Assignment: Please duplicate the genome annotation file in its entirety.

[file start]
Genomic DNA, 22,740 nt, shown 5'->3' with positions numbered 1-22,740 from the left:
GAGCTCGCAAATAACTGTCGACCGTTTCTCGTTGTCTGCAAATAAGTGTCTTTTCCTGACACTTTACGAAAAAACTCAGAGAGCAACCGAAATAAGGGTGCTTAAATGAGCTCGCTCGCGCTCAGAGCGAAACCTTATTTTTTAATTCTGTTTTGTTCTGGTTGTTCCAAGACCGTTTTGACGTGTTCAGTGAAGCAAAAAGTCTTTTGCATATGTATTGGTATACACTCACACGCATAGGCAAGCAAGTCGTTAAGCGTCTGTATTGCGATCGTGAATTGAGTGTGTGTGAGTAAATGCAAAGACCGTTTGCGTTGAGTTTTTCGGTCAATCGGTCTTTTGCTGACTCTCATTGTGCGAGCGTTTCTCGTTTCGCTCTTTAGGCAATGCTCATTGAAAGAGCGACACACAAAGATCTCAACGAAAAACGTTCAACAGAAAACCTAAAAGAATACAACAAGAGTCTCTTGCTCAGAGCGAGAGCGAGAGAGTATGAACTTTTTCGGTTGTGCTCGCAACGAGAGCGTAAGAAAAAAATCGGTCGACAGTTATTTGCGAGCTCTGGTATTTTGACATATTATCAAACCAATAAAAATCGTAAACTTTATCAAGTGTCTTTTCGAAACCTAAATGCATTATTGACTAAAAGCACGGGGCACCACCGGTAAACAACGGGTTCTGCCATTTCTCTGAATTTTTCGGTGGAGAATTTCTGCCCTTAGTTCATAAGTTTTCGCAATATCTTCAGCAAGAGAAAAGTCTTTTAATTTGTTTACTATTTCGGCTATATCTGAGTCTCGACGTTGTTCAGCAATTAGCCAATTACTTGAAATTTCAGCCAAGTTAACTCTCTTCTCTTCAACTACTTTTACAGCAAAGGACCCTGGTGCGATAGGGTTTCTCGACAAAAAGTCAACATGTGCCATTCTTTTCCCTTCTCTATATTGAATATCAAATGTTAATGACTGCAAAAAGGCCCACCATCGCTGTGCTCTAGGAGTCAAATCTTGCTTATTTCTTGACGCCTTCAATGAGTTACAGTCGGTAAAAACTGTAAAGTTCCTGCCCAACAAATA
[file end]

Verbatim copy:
Genomic DNA, 22,740 nt, shown 5'->3' with positions numbered 1-22,740 from the left:
GAGCTCGCAAATAACTGTCGACCGTTTCTCGTTGTCTGCAAATAAGTGTCTTTTCCTGACACTTTACGAAAAAACTCAGAGAGCAACCGAAATAAGGGTGCTTAAATGAGCTCGCTCGCGCTCAGAGCGAAACCTTATTTTTTAATTCTGTTTTGTTCTGGTTGTTCCAAGACCGTTTTGACGTGTTCAGTGAAGCAAAAAGTCTTTTGCATATGTATTGGTATACACTCACACGCATAGGCAAGCAAGTCGTTAAGCGTCTGTATTGCGATCGTGAATTGAGTGTGTGTGAGTAAATGCAAAGACCGTTTGCGTTGAGTTTTTCGGTCAATCGGTCTTTTGCTGACTCTCATTGTGCGAGCGTTTCTCGTTTCGCTCTTTAGGCAATGCTCATTGAAAGAGCGACACACAAAGATCTCAACGAAAAACGTTCAACAGAAAACCTAAAAGAATACAACAAGAGTCTCTTGCTCAGAGCGAGAGCGAGAGAGTATGAACTTTTTCGGTTGTGCTCGCAACGAGAGCGTAAGAAAAAAATCGGTCGACAGTTATTTGCGAGCTCTGGTATTTTGACATATTATCAAACCAATAAAAATCGTAAACTTTATCAAGTGTCTTTTCGAAACCTAAATGCATTATTGACTAAAAGCACGGGGCACCACCGGTAAACAACGGGTTCTGCCATTTCTCTGAATTTTTCGGTGGAGAATTTCTGCCCTTAGTTCATAAGTTTTCGCAATATCTTCAGCAAGAGAAAAGTCTTTTAATTTGTTTACTATTTCGGCTATATCTGAGTCTCGACGTTGTTCAGCAATTAGCCAATTACTTGAAATTTCAGCCAAGTTAACTCTCTTCTCTTCAACTACTTTTACAGCAAAGGACCCTGGTGCGATAGGGTTTCTCGACAAAAAGTCAACATGTGCCATTCTTTTCCCTTCTCTATATTGAATATCAAATGTTAATGACTGCAAAAAGGCCCACCATCGCTGTGCTCTAGGAGTCAAATCTTGCTTATTTCTTGACGCCTTCAATGAGTTACAGTCGGTAAAAACTGTAAAGTTCCTGCCCAACAAATA